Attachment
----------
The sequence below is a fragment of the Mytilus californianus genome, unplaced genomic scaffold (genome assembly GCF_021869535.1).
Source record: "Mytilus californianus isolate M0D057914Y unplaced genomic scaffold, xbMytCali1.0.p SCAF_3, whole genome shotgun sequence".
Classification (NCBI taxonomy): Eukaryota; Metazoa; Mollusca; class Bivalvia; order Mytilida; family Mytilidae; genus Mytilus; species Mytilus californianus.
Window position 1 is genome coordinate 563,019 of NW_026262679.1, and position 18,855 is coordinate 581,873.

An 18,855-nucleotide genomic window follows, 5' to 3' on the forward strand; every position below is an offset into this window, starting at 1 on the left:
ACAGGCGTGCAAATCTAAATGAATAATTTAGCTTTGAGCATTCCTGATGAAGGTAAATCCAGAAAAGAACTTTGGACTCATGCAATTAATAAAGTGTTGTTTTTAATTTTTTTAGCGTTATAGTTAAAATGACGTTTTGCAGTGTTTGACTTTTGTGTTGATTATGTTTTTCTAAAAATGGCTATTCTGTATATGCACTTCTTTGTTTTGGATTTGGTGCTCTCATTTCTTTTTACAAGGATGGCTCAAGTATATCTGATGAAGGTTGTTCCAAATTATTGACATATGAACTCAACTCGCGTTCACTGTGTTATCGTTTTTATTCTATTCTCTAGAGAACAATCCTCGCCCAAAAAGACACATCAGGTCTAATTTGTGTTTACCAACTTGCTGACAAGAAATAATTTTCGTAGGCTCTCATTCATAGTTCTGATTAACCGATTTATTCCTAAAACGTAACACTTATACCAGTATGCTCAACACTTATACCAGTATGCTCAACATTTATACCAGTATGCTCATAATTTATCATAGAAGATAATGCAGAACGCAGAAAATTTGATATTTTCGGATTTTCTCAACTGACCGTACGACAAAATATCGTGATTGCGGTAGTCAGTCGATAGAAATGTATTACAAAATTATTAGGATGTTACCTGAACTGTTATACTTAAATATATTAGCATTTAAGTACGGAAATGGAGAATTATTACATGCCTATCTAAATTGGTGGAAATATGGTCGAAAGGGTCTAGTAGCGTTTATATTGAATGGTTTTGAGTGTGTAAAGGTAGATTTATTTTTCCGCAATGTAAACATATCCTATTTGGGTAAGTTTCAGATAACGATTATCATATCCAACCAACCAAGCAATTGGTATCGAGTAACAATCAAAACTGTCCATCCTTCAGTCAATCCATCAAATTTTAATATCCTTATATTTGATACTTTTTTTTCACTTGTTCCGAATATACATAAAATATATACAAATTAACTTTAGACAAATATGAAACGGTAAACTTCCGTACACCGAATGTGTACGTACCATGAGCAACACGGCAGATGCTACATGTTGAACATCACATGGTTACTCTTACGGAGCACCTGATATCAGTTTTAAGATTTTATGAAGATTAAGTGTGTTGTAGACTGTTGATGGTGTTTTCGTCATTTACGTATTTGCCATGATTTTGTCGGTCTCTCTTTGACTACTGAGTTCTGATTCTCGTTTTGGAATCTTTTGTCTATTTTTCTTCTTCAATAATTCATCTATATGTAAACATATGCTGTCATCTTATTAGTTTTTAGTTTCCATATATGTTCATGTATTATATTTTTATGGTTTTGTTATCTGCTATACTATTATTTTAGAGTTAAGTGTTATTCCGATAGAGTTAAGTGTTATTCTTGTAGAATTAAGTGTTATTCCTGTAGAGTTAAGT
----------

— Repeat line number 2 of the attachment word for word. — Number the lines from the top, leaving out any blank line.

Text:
Source record: "Mytilus californianus isolate M0D057914Y unplaced genomic scaffold, xbMytCali1.0.p SCAF_3, whole genome shotgun sequence".